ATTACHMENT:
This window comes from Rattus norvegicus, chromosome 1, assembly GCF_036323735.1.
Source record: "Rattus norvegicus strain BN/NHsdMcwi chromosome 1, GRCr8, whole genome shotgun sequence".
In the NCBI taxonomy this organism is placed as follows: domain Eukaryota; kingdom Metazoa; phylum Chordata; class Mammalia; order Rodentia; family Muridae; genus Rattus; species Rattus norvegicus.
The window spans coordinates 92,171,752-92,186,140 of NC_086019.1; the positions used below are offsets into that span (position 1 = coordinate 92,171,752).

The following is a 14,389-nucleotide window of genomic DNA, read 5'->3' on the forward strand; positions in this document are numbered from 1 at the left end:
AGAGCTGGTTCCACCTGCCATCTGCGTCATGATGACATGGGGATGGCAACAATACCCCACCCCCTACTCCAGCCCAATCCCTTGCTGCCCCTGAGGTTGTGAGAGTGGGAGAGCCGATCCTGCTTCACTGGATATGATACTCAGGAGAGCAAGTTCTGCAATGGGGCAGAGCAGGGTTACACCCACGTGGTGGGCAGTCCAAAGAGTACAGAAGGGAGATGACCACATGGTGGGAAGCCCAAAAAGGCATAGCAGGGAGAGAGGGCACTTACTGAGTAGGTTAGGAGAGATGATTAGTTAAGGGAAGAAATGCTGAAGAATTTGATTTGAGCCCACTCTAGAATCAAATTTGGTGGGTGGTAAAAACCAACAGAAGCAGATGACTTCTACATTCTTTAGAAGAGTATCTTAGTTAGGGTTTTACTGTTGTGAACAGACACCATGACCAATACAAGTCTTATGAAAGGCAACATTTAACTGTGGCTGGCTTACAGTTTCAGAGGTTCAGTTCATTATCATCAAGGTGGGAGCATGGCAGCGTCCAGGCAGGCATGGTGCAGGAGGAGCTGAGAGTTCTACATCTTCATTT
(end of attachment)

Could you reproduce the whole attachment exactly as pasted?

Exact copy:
This window comes from Rattus norvegicus, chromosome 1, assembly GCF_036323735.1.
Source record: "Rattus norvegicus strain BN/NHsdMcwi chromosome 1, GRCr8, whole genome shotgun sequence".
In the NCBI taxonomy this organism is placed as follows: domain Eukaryota; kingdom Metazoa; phylum Chordata; class Mammalia; order Rodentia; family Muridae; genus Rattus; species Rattus norvegicus.
The window spans coordinates 92,171,752-92,186,140 of NC_086019.1; the positions used below are offsets into that span (position 1 = coordinate 92,171,752).

The following is a 14,389-nucleotide window of genomic DNA, read 5'->3' on the forward strand; positions in this document are numbered from 1 at the left end:
AGAGCTGGTTCCACCTGCCATCTGCGTCATGATGACATGGGGATGGCAACAATACCCCACCCCCTACTCCAGCCCAATCCCTTGCTGCCCCTGAGGTTGTGAGAGTGGGAGAGCCGATCCTGCTTCACTGGATATGATACTCAGGAGAGCAAGTTCTGCAATGGGGCAGAGCAGGGTTACACCCACGTGGTGGGCAGTCCAAAGAGTACAGAAGGGAGATGACCACATGGTGGGAAGCCCAAAAAGGCATAGCAGGGAGAGAGGGCACTTACTGAGTAGGTTAGGAGAGATGATTAGTTAAGGGAAGAAATGCTGAAGAATTTGATTTGAGCCCACTCTAGAATCAAATTTGGTGGGTGGTAAAAACCAACAGAAGCAGATGACTTCTACATTCTTTAGAAGAGTATCTTAGTTAGGGTTTTACTGTTGTGAACAGACACCATGACCAATACAAGTCTTATGAAAGGCAACATTTAACTGTGGCTGGCTTACAGTTTCAGAGGTTCAGTTCATTATCATCAAGGTGGGAGCATGGCAGCGTCCAGGCAGGCATGGTGCAGGAGGAGCTGAGAGTTCTACATCTTCATTT